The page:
https://www.dallasnews.com/news/dallas-county/2018/01/11/dallas-county-sues-big-drug-companies-opioid-epidemic

Dallas County sued a slew of drug companies and doctors this week over their alleged roles in the deadly opioid epidemic, joining dozens of other governments nationwide that have launched court battles. The fifty nine-page claim filed Monday in Dallas County court accuses at least eleven pharmaceutical companies — including Purdue Pharma, which makes the bestselling painkiller OxyContin — and three local doctors of knowingly pushing addictive drugs on patients while claiming they were safe. The three doctors have all been convicted of illegal “pill mill” over-prescription practices.
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Painkiller abuse has led to tens of thousands of deaths nationwide, and experts say the trend has led to more people using heroin, an opioid that can be cheaper and easier to obtain than prescription drugs.  Every day, ninety one Americans die on average from opioid overdoses, according to the Centers for Disease Control and Prevention. In Dallas County, at least one thousand nine hundred twenty eight people have died of opioids or heroin overdoses since two thousand eleven, according to a Dallas Morning News review of autopsy records.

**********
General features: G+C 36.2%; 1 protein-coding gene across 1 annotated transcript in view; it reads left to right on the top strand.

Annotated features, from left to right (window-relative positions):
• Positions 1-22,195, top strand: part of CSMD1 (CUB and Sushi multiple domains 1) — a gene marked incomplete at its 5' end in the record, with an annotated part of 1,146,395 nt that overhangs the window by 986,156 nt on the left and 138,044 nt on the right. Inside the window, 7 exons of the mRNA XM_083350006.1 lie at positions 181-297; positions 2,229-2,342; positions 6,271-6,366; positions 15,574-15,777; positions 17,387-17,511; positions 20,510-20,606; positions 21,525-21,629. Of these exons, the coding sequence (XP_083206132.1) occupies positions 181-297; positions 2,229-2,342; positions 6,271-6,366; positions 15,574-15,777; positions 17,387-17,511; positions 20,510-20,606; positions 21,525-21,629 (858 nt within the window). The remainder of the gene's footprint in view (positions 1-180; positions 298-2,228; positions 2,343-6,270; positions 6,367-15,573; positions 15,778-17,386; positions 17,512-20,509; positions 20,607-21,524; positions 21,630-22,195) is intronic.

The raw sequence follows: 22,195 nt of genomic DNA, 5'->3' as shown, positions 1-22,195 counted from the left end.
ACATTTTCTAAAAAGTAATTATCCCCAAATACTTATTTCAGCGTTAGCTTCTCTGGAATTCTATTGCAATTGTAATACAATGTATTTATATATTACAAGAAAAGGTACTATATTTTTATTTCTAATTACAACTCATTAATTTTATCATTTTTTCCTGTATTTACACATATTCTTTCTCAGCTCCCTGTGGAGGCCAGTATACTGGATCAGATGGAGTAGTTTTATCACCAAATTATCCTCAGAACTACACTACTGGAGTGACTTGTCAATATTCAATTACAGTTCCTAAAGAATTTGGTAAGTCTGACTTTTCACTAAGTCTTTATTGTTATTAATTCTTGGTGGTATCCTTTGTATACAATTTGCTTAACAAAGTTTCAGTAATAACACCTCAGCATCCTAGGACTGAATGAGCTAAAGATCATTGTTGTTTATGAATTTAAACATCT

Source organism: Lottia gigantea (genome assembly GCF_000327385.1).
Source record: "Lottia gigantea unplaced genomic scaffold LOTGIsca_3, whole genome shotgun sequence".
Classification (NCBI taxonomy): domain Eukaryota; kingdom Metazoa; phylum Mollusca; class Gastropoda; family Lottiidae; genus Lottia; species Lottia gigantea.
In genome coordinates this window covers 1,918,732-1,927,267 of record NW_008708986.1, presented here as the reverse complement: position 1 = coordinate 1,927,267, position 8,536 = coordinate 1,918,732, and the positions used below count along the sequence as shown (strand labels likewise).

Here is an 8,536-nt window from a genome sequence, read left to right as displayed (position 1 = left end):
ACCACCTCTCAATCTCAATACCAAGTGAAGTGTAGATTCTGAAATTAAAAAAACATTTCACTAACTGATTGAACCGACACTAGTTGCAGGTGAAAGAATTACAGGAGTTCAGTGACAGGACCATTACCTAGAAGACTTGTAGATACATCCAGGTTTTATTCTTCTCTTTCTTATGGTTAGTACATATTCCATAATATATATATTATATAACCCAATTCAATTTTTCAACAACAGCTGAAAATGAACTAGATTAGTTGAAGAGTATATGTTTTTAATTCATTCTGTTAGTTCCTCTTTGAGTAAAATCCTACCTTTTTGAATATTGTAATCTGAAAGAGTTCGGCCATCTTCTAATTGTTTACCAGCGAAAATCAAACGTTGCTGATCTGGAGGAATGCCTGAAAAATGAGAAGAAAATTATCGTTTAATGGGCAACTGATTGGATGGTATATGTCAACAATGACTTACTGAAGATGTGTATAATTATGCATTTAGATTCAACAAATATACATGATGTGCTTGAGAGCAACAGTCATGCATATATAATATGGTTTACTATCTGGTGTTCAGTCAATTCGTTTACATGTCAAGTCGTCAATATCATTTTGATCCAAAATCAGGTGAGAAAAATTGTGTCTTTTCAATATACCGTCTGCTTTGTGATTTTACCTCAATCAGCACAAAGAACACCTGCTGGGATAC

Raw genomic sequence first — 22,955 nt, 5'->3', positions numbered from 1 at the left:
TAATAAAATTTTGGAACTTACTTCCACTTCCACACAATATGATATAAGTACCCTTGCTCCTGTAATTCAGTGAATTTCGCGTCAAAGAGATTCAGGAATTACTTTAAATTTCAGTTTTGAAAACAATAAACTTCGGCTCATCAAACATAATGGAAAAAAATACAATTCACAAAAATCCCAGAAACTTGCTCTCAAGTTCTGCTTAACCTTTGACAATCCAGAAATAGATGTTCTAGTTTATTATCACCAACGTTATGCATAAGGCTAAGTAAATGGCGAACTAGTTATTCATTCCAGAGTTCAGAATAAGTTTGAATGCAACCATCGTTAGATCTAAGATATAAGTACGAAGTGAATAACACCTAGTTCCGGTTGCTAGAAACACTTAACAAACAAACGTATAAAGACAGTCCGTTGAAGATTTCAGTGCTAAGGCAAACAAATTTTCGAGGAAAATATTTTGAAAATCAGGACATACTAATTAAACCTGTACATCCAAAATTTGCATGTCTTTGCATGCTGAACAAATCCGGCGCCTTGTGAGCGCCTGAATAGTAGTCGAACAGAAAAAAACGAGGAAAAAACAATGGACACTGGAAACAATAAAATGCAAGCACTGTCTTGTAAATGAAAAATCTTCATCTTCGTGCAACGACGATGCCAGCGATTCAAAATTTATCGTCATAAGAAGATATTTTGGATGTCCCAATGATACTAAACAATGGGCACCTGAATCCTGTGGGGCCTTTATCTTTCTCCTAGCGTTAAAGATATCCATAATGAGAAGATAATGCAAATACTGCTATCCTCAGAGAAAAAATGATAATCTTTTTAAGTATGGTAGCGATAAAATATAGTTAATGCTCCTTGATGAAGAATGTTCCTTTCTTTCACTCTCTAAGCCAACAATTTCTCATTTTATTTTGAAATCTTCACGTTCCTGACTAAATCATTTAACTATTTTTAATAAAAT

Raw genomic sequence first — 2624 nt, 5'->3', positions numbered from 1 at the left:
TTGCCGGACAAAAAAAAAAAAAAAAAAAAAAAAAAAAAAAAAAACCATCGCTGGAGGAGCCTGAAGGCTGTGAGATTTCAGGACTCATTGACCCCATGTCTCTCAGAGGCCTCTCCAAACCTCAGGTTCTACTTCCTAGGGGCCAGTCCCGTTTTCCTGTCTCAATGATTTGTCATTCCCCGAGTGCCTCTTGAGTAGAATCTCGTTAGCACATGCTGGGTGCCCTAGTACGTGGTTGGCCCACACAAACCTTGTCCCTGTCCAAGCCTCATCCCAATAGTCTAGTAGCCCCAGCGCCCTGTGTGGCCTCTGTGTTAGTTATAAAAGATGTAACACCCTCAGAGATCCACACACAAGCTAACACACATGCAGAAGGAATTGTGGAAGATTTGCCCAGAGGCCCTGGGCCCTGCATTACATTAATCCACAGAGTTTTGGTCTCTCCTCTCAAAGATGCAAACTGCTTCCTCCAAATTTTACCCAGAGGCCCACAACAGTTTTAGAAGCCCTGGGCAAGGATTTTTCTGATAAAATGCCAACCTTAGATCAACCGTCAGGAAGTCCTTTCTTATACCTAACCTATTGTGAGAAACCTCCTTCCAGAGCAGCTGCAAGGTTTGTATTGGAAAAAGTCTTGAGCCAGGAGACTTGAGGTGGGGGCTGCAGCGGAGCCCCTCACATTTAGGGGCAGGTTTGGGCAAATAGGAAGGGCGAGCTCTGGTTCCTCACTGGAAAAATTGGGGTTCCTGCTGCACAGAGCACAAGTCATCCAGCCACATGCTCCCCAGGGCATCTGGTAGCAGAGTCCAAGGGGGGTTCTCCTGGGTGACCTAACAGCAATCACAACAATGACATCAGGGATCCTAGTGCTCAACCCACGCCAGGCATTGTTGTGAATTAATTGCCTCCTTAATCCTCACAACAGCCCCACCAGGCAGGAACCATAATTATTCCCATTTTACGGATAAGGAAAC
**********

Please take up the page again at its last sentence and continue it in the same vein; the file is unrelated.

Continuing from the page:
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Dozens of local and state governments have filed lawsuits against the major opioid manufacturers. Many are still winding their way through court. Last year, West Virginia secured a multimillion-dollar settlement with two drug distributors.

http://www.foxnews.com/health/2018/01/12/teen-cellphone-addiction-how-bad-has-it-gotten.html

According to a recent study, one out of two teenagers feels “addicted” to their phone.
Statistics like this may have fueled two major Apple investors to push the company to offer more flexible parental controls — in fact, Apple has already announced that it’s working on new ways to protect kids from smartphone addiction.

Clinical psychologist Doctor Sanam Hafeez told Fox News:“The smartphone manufacturers should have a warning or some educational or timeout mechanism that helps teens and adults use phones in a healthier way.”
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The data points to several adverse health effects. Research published in Clinical Psychological Science found that teens who spend five or more hours per day on their devices are seventy one percent more likely to have one risk factor for suicide, like depression or suicidal ideation.
A two thousand seventeen study published in the journal Child Development compared teens from the seventies, eighties and nineties, and found today’s teens are taking longer to engage in both the pleasures and the responsibilities of adulthood.

For example, from two thousand ten to two thousand sixteen, only thirty two percent of eighth graders had worked for pay, down from sixty three percent from those surveyed in the early nineteen nineties. With some research estimating that seventy eight percent of teens check their phones at least hourly, it may be difficult to decipher whether or not your child is truly “addicted to their phone.”

According to a global survey by online security company AVG Technologies, fifty four percent of kids think their parents check their devices too often and thirty two percent of them “feel unimportant” when their parents are distracted by their phones.